Hospital-acquired venous thromboembolism (VTE) accounts for an estimated 25 000 preventable deaths per annum in the UK and is associated with significant healthcare costs. The National Institute for Health and Care Excellence guidelines on the prevention of VTE in hospitalised patients highlight the clinical and cost-effectiveness of VTE prevention strategies. A multidisciplinary quality improvement team (MD QIT) based in a district general hospital sought to improve compliance with VTE prophylaxis prescription to greater than 85% of patients within a 3-month time frame. Quality improvement methodology was adopted over three cycles of the project. Interventions included the introduction of a 'VTE sticker' to prompt risk assessment; educational material for medical staff and allied healthcare professionals; and patient information raising the awareness of the importance of VTE prophylaxis. Implementation of these measures resulted in significant and sustained improvements in rates of risk assessment within 24 hours of admission to hospital from 51% compliance to 94% compliance after cycle 2 of the project. Improvements were also observed in medication dose adjustment for the patient weight from 69% to 100% compliance. Dose adjustments for renal function showed similar trends with compliance with guidelines improving from 80% to 100%. These results were then replicated in a different clinical environment. In conclusion, this project exemplifies the benefits of MD QITs in terms of producing sustainable and replicable improvements in clinical practice and in relation to meeting approved standards of care for VTE risk assessment and prescription. It has been demonstrated that the use of educational material in combination with a standardised risk assessment tool, the 'VTE sticker', significantly improved clinical practice in the context of a general medical environment.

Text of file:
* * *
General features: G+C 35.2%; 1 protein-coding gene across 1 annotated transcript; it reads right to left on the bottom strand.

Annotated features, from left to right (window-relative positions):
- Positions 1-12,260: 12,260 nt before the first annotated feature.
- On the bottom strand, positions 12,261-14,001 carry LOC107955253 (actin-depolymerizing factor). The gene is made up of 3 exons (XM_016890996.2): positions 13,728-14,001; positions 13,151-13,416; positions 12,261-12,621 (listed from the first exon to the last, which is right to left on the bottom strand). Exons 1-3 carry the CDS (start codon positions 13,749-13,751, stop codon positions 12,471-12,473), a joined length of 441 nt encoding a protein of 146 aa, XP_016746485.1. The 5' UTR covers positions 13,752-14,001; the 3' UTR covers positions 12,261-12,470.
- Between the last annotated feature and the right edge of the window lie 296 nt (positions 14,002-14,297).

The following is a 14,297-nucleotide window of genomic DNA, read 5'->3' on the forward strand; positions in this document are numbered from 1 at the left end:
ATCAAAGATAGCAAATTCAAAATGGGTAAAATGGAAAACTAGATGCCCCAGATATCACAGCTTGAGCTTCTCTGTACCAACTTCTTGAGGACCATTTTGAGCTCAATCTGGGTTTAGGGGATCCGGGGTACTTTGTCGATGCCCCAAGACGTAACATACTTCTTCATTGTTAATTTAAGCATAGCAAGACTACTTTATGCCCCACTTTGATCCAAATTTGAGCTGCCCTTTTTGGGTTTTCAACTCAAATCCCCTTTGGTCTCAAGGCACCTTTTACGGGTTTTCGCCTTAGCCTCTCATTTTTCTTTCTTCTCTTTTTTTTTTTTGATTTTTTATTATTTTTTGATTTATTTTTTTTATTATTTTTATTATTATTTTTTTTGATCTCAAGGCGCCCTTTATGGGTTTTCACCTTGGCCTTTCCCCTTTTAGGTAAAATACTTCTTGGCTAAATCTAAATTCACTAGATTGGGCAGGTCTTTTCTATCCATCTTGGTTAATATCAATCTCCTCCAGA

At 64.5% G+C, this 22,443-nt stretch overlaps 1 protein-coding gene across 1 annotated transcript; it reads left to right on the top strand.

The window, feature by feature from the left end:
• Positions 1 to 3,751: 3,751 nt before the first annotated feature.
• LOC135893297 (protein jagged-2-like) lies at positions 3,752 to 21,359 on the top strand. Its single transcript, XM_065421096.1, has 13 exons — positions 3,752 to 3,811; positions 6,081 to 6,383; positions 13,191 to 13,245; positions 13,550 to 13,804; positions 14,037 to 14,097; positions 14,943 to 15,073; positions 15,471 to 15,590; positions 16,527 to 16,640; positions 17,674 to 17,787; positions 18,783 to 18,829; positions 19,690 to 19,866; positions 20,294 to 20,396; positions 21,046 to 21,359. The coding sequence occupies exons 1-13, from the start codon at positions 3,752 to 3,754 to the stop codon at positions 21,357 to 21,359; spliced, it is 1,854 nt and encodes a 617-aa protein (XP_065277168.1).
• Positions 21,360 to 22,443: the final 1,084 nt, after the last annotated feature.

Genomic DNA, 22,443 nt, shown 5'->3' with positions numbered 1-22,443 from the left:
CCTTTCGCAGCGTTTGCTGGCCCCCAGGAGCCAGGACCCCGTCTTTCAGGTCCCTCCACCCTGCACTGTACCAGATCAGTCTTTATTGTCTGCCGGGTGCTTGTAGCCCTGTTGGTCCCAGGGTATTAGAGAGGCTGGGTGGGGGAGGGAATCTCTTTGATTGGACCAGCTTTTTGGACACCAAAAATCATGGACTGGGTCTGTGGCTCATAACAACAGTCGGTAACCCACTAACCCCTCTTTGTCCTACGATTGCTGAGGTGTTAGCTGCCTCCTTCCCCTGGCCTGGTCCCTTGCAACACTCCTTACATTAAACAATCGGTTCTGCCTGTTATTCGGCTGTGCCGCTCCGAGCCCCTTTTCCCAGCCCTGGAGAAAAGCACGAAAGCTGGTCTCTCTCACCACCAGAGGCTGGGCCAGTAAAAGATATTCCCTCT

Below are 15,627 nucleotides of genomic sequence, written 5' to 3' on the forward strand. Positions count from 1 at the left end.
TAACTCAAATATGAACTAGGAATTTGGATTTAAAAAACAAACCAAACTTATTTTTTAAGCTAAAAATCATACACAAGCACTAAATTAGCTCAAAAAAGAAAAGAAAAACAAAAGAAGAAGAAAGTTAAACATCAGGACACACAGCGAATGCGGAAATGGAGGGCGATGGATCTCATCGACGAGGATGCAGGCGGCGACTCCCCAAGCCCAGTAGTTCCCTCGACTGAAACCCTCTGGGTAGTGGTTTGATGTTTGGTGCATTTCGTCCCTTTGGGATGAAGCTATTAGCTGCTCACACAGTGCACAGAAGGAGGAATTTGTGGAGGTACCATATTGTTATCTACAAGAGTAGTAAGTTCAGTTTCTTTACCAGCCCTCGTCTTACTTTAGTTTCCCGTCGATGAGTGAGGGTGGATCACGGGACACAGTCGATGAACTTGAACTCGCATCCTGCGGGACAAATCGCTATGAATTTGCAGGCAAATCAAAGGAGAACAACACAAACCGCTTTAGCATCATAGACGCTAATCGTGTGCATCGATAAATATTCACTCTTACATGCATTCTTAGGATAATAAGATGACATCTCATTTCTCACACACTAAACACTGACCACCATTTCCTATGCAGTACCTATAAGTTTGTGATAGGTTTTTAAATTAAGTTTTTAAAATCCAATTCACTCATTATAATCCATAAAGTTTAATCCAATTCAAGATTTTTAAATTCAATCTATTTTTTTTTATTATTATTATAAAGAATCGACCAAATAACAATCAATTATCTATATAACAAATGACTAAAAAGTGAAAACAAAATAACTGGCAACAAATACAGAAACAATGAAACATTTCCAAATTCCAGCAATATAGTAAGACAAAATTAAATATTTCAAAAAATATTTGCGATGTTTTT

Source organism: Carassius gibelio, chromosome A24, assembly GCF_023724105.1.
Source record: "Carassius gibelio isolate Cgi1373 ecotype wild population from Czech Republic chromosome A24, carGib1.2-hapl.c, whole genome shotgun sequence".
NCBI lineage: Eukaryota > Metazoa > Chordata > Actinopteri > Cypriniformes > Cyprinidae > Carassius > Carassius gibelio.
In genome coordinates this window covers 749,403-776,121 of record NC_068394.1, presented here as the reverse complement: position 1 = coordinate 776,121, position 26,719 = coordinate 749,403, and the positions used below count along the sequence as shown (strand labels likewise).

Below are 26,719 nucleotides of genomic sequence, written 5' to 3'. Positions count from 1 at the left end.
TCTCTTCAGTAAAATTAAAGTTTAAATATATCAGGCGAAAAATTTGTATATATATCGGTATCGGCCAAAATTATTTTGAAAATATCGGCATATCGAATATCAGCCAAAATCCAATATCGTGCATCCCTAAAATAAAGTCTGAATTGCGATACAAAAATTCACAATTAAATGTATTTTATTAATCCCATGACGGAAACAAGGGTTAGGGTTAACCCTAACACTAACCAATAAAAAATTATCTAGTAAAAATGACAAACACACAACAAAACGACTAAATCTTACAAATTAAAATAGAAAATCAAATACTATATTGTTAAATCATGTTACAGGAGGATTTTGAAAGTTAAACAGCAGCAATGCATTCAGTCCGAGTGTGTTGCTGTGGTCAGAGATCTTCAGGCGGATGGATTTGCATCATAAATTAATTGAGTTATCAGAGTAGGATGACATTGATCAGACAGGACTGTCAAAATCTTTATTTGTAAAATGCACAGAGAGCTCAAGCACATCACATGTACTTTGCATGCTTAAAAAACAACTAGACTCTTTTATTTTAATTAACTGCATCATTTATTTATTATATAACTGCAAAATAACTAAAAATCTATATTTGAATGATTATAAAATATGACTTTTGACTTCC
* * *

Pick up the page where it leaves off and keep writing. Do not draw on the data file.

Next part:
Keywords: continuous quality improvement; health professions education; hospital medicine.
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